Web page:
The Ukraine War is Deepening Uncertainties in the Arab World

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After the Arab Spring, many regimes of the region used Russian support to gain leverage against Western pressure for democratization. But the invasion of Ukraine could threaten their food security and stability.

The Russian invasion of Ukraine has revealed the growing difficulties of many Arab countries to pick a side between Russia and NATO. The only exceptions are Syria (fully supporting Moscow) and Libya (clearly condemning the invasion), both countries being deeply divided by long-lasting civil wars in which Russia has been militarily involved. Other Arab countries have adopted more cautious attitudes: on March 2, Algeria, Iraq, and Sudan abstained from a resolution of the UN General Assembly condemning the aggression; on March 4, the UAE abstained from voting on a similar resolution in the Security Council. Other countries have voted for the UN resolution while expressing concerns regarding economic sanctions.

This caution can be explained by two factors: the growing implication of Russia in the region after the Arab Spring, and the dependence of many Arab countries upon the import of cereals from the Black Sea region.

The Growing Influence of Moscow after the Arab Spring

The attitude of the Western powers during the Arab Spring has created distrust among the Arab autocrats. Since then, they tend to perceive Western pressures for democratization and Human Rights as a direct threat to their regimes. This context favoured rapprochement with Moscow, as Russia was able to furnish economic, military and even ideological (see the “authoritarianism gone global” thesis) support to counterbalance the influence of the West.

The direct involvement of Russia in the Syrian civil war has proven Putin’s determination to fully protect his allies, maintaining Bachar al-Assad in charge, when Hosni Mubarak and Zine el-Abidine Ben Ali have been abandoned by their Western protectors. For instance, the military junta which seized power in Sudan in October 2021 is actively strengthening links with Moscow, to break its isolation on the international scene, and to assure its food security. Both countries agreed on the building of the first Russian naval base in the Red Sea at Port Sudan.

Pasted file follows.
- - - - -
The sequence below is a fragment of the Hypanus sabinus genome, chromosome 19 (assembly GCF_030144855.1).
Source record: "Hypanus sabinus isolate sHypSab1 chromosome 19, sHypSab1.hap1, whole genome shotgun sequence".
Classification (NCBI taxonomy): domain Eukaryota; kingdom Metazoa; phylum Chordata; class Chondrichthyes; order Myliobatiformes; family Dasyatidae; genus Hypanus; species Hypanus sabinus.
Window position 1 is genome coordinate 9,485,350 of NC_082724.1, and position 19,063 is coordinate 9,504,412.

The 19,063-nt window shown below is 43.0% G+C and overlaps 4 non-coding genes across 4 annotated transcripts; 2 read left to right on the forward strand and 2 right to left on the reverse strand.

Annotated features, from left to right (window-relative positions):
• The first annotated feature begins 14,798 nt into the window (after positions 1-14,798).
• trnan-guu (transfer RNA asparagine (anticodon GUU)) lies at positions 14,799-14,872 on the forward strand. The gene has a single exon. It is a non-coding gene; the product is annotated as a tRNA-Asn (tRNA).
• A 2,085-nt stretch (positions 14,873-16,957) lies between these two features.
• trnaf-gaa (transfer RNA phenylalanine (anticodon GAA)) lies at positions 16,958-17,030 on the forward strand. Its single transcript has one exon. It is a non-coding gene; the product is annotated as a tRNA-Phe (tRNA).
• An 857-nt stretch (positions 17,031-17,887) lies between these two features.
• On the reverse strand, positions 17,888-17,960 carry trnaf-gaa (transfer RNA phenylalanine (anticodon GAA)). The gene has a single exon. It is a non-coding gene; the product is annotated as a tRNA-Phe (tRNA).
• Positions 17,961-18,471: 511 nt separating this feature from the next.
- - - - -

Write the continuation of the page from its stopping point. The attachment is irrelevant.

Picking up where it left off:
While Russia cannot totally replace the US–still the ultimate guarantor of Gulf states’ securities and the main provider of economic and military aid to Egypt–its support has represented for the Arab leaders a leverageable to reduce the pressure for democratic reforms. Also, it helps the UAE and Saudi Arabia to face criticism for their involvement in the Yemenite civil war. In addition, the interest of oil producers is to maintain a high level of prices, while Washington urges them to raise their production.

The Arab People are Collateral Victims of the War

The reluctance of Arab leaders to strongly sanction Russia–and then their insistence on a negotiated solution to the conflict–is also caused by the expected impact of the war on their economy. Several Arab countries are highly dependent on the import of cereals, especially wheat. The Black Sea, being no longer a safe place for the fret, the export of Ukrainian and Russian wheat (both among the largest exporters in the world) has come to a halt.

Egypt is the biggest wheat importer worldwide, and 86% of its import comes from the two belligerents. Even if the country has stocks for several months, and started to develop its domestic production, the price hike hit the state budget, due to the importance of subsidized bread in the daily consumption of two-thirds of the population. At the same time, the price of unsubsidised bread has increased by 50%, urging the government to fix it. The shock endured by the Egyptian economy has already led to the devaluation of the Egyptian pound.

Tunisia is dealing with similar issues, as the state was already facing bankruptcy before the beginning of the war. Lebanon as well is in a dire situation, with rapid inflation which started two years ago, and the destruction of grain silos in Beirut’s port explosion in 2020, leaving the country with very few stocks. 89 % of its wheat import comes from Ukraine. Even Algeria, which imports most of its cereals from France and Canada, is impacted by the price hike, which could erase part of the profits made by the increase in gas and oil prices. The economic sanctions against Russia also impact the Arab states which use the network of Russian banks to pay their partners.

The rapid inflation of basic food commodities constitutes a threat to the stability of many Arab countries. Indeed, bread price hikes oftentimes trigger riots in North Africa, as it happened for the last time in 2008-2009 when it likely created a fertile ground for the protest movements which toppled several autocrats in 2011. While authoritarian regimes of the region looking for the support of Moscow to gain leverage against pressures for democratization emanating from the West, the Russian invasion of Ukraine could in return threaten the survival of these regimes in the short or medium term.